Here are a few possible implications of the Symantec decision worth considering:
- A review of the court’s decision on each alleged disclosure deficiency in light of Symantec’s 2012 proxy disclosures should give companies substantial comfort that customary CD&A disclosures, absent unusual or bad facts, contain enough information on the material issues relating to executive compensation (as these disclosures have been developed over many years in response to demands by the proxy advisers and investors) so as not to require more specific and/or insignificant information of the type sought by the Symantec plaintiff. Most thoughtful and objective investors would generalize from the court’s holdings and say that shareholders generally have far more than enough disclosure about executive compensation matters to make their say-on-pay voting decisions and do not need shareholder lawsuits to produce more pages of immaterial information, as well as impose unnecessary costs and burdens on companies, none of which is in the interests of investors.
- The court’s decision may not only spell relief for companies in other say-on-pay proxy disclosure lawsuits that are now pending in the courts, but, coupled with recent decisions of other courts refusing to enjoin say-on-pay-votes, the decision could discourage the shareholder-plaintiff’s bar from filing additional say-on-pay disclosure suits except in unusual situations.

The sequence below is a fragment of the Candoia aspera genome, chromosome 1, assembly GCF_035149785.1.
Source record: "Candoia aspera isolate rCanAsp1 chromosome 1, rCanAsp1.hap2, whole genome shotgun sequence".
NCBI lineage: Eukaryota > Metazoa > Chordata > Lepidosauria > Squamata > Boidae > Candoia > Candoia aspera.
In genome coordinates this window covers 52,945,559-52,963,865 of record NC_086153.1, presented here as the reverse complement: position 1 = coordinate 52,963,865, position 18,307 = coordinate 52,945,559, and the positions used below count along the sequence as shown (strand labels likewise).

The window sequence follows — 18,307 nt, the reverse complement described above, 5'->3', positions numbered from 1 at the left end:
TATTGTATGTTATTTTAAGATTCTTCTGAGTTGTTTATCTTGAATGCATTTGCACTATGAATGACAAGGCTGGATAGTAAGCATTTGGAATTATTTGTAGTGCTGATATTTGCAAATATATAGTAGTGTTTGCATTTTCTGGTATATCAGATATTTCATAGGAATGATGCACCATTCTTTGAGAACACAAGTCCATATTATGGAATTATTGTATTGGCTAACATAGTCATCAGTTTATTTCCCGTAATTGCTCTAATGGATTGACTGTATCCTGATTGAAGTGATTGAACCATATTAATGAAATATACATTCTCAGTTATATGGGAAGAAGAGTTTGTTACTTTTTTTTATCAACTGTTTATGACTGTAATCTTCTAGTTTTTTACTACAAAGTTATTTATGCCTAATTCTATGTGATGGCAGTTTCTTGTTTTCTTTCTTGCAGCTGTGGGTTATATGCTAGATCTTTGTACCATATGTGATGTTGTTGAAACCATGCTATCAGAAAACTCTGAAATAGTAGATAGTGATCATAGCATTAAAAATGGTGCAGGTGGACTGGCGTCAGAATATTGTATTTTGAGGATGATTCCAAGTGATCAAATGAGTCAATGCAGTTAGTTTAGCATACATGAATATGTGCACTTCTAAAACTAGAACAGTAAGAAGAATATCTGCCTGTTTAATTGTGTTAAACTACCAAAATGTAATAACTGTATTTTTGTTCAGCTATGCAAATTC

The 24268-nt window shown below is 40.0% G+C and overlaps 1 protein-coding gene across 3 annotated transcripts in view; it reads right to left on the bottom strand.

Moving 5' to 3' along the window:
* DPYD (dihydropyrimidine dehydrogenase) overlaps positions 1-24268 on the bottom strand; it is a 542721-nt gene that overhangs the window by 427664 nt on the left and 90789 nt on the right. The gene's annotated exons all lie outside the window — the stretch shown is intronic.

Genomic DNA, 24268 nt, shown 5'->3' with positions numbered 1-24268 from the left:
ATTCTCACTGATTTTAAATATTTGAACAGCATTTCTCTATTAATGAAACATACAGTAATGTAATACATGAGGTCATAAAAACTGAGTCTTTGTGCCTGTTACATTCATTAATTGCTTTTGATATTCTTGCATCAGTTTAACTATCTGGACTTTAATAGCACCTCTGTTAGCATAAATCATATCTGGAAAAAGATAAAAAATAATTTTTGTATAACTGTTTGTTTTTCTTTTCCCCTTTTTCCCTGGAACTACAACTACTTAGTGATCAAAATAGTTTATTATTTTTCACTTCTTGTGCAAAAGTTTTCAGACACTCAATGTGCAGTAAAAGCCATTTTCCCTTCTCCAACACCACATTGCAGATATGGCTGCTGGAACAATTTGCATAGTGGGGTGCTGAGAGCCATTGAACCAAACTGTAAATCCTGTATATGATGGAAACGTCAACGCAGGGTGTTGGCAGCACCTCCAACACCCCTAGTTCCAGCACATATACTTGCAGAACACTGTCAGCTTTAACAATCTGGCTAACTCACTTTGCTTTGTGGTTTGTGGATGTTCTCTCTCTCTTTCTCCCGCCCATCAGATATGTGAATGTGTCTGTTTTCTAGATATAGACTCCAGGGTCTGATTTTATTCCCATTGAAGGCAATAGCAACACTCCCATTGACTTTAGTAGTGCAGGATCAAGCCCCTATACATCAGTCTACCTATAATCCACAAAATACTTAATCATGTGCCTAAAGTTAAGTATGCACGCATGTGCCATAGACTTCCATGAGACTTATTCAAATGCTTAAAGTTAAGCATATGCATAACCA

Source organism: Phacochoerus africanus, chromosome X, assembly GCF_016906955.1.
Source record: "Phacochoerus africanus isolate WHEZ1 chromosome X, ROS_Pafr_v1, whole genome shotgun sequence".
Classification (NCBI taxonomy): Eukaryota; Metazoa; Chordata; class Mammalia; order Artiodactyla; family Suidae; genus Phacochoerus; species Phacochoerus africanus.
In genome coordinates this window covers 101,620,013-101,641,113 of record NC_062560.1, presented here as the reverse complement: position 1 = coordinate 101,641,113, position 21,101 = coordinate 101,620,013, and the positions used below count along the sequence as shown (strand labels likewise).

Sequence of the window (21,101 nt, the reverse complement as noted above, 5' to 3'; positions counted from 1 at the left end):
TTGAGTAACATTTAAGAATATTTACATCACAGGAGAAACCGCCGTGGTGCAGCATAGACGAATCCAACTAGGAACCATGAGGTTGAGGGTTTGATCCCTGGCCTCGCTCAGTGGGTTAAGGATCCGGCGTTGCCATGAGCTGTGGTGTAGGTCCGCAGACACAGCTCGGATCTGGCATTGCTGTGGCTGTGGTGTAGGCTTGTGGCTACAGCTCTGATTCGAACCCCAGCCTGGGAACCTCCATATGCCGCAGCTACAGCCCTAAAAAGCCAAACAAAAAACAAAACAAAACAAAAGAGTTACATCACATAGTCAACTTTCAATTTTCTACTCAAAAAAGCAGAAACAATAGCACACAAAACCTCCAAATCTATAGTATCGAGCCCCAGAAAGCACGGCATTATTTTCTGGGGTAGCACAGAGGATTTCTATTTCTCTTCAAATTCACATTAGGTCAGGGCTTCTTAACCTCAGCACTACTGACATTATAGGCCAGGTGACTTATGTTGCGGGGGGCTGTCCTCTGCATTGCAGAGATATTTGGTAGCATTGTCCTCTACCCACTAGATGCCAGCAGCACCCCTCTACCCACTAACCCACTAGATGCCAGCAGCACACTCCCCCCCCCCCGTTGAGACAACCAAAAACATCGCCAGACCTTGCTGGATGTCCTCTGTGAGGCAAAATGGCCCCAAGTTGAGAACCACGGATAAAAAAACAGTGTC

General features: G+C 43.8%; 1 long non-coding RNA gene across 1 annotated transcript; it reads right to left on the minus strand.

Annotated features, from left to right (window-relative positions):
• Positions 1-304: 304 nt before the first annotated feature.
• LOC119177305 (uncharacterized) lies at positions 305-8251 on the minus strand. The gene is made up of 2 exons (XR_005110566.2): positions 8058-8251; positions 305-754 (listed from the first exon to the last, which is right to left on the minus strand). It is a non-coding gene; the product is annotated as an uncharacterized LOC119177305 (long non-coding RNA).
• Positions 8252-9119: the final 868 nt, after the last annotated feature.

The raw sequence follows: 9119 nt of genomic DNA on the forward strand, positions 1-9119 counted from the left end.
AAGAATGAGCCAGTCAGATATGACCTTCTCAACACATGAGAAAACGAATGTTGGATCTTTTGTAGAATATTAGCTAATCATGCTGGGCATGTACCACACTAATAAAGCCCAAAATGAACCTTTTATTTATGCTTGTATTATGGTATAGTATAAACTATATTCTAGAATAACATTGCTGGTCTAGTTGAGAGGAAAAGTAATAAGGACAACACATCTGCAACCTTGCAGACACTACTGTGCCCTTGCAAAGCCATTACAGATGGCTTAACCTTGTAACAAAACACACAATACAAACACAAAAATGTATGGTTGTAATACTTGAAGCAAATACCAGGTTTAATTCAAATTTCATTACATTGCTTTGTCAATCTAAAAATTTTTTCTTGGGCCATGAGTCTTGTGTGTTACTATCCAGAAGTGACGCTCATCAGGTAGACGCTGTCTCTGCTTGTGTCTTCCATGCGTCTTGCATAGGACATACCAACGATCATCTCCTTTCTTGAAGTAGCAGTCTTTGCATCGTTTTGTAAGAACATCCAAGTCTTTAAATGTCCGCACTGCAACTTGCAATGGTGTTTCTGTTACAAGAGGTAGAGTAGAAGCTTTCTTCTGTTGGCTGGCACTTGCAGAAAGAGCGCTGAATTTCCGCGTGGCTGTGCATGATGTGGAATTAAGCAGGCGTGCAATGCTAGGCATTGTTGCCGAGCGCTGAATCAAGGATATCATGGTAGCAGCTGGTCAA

- The court’s decision may have the effect of concentrating the attacks of the shareholder-plaintiff’s bar on equity plan vote proxy disclosures, especially given that the same court had previously granted a preliminary injunction against Brocade’s equity plan vote. If so, this would be good news for some companies, and bad news for others.
- Those companies with 2013 equity plan votes should re-read the court’s decision in Brocade in light of the legal standards and analysis that the court employed in its Symantec decision. The Brocade decision can be read here.
- Such a review makes it clear that the pivotal allegation of the Brocade complaint was that the Brocade Compensation Committee had not only reviewed historical burn rate and overhang information (which were very well disclosed in the proxy), but had reviewed detailed projections regarding future stock allocation assumptions, modifications of grant practices, and grants of various types of awards to various groups of plan participants, which the court held were not fairly summarized by the proxy, were material and should have been disclosed to shareholders in summary fashion.